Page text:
Games Journalism is a one-semester course that explores the history and practical application of games journalism as well as its impact on game development and the success or failure of games. The focus of the class is to help students understand how and why games journalism serves the people who play, make, market and publish games. Students will be asked to develop an understanding of the industry’s history. Students will also practice a variety of journalistic tasks, including writing a feature, blogging news and live-streaming gameplay. Students will learn how to interact with journalists, what to expect from coverage and how to prepare. Although the focus of the class is to introduce students to the perspective of a games journalist, they will also learn how to pitch stories and write self-promotional emails on behalf of their own games.
Grading: Grad Tisch Graded  
Repeatable for additional credit: No  
GAMES-GT 231  Costumes as Games Controllers  (3 Credits)  
Costumes as Game Controllers is a multidisciplinary course that explores basic Physical Computing, Interaction Design and Prototype Fabrication when combining Wearable Technology with Game Design. Through building simple prototypes, students will learn how to use a variety of switches/sensors, how to build circuits for them, and various ways costumes can be embedded with them. Students will also study and discuss examples of existing interfaces and also brainstorm various scenarios the technology can be useful. In addition, numerous tools, techniques and materials for rapid prototyping will be explored.
Grading: Grad Tisch Graded  
Repeatable for additional credit: No  
GAMES-GT 232  Toy Design  (4 Credits)  
Toy Design is a one-semester hands-on class that integrates major aspects of classic product design process with an emphasis on designing physical toys and playful experiences. The class will begin with an overview on the toy industry through its history and development culture. A series of short projects and a set of lectures will allow the students to learn about the core values of a good playing object. As a tribute to Alexander Calder’s 1926 circus, our main assignment will focus on the amazing world of the circus and address the students as a traveling company of design-performers. Typically, a plaything creator will not be a part of the final commercial toy but only involved in the back-stage design process. During this Course's experimental process, students will take an active part in the final results and will have the chance to orchestrate their creations. The course is conceived in order to reflect human feeling and imagination and will empower the group for a Gestalt outcome with a whole that is greater than the sum of its parts.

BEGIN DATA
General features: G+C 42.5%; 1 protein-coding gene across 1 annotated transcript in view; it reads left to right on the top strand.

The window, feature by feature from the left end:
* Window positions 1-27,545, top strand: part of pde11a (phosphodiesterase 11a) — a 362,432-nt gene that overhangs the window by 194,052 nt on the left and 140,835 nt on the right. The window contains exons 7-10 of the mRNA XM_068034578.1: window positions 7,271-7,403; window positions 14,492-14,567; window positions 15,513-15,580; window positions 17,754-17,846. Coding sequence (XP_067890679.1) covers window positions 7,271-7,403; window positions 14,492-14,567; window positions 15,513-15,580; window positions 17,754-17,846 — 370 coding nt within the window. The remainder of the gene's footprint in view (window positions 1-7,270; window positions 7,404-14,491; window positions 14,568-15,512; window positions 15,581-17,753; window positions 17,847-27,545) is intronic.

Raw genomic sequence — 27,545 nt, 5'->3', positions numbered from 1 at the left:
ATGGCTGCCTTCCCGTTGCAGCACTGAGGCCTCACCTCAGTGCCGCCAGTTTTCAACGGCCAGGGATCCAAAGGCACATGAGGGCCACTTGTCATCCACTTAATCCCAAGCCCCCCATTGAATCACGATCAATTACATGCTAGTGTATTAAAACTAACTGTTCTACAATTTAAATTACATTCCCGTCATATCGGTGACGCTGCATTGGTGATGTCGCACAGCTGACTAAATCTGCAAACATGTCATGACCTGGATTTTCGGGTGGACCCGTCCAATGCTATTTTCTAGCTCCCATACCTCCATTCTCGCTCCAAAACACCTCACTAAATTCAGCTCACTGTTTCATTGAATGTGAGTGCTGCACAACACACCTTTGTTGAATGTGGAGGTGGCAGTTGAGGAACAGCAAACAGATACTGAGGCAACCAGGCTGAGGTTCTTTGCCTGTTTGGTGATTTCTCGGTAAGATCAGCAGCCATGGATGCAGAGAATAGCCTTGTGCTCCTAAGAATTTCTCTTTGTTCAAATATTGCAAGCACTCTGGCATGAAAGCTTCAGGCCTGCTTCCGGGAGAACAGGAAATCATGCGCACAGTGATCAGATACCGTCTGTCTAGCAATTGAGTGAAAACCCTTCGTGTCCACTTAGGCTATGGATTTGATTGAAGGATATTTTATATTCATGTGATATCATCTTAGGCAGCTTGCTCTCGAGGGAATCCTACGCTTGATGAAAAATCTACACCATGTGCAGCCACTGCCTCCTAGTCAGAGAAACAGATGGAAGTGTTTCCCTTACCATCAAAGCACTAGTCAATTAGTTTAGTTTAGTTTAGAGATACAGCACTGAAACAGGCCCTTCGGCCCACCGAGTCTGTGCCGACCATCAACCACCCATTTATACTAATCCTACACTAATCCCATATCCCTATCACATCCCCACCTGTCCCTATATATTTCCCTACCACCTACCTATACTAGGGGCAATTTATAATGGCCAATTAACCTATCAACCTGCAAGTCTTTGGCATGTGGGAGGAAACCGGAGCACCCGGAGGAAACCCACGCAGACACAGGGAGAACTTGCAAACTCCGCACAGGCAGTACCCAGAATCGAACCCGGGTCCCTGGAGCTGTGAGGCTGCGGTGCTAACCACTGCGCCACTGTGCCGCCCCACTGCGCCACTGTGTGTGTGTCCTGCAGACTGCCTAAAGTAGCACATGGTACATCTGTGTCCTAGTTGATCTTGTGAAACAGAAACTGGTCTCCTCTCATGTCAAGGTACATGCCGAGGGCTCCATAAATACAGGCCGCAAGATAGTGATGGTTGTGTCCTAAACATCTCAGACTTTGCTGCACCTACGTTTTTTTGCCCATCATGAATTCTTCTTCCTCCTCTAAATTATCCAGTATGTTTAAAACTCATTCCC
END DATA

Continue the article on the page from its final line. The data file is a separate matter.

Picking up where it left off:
Grading: Grad Tisch Graded  
Repeatable for additional credit: No  
GAMES-GT 233  Beyond the Joystick  (4 Credits)  
Beyond the Joystick is an introduction to Physical Computing for students interested in exploring and building alternative game controllers. Through hands-on building out of simple prototypes, students will learn how to use a variety of switches and sensors, how to build circuits for them, and various ways Arduino and Processing can be used together. We will study and discuss examples of existing interfaces and also brainstorm various scenarios the technology can be used in. Students must come with a working Arduino development board (preferably the Arduino Uno, Duemilanove or Diecimila), a breadboard, jumper wire set, and USB cable to connect Arduino to a laptop/computer. If the participant does not have these materials, the Budget Pack for Arduino from Adafruit is recommended (http://www.adafruit.com/products/193).
Grading: Grad Tisch Graded  
Repeatable for additional credit: No  
GAMES-GT 234  Big Games  (4 Credits)  
This class focuses on the particular design problems of large-scale games and playful systems. In this class students develop a foundation in game design fundamentals from which to approach the specific issues particular to big games. We will analyze existing digital and non-digital large-scale games and playful experiences, taking them apart to understand how they work. We will also work on a series of design exercises that explore the social, technological, and creative possibilities of large-scale games and play.
Grading: Grad Tisch Graded  
Repeatable for additional credit: No  
GAMES-GT 235  Designing Games for Kids  (4 Credits)  
Making games for kids ain’t easy, but it sure can be rewarding. Kids can be the harshest of critics and also the most appreciative of players. Designing a game entails crafting a complex and dynamic system to produce engagement. Designing games for kids demands that you do all of that and make it look super simple. No 20 page booklets of rules. No relying on the good will of the player to hold their attention. Stir in the reality that a 4-year old is radically different from a 7-year old and you’ve got a formidable, but exciting design challenge in front of you. Designing games for kids forces you to strip your games down to their essence honing your skills as an interaction designer. This class will lay out a basic framework for game design. Then we’ll use that framework to analyze and design games for different age ranges, skill levels and attention spans. We will also look at the interplay between games and education, focusing on ways to draw out learning through scaffolding. The class will focus heavily on production and playtesting. Students will make a series of games for different age ranges.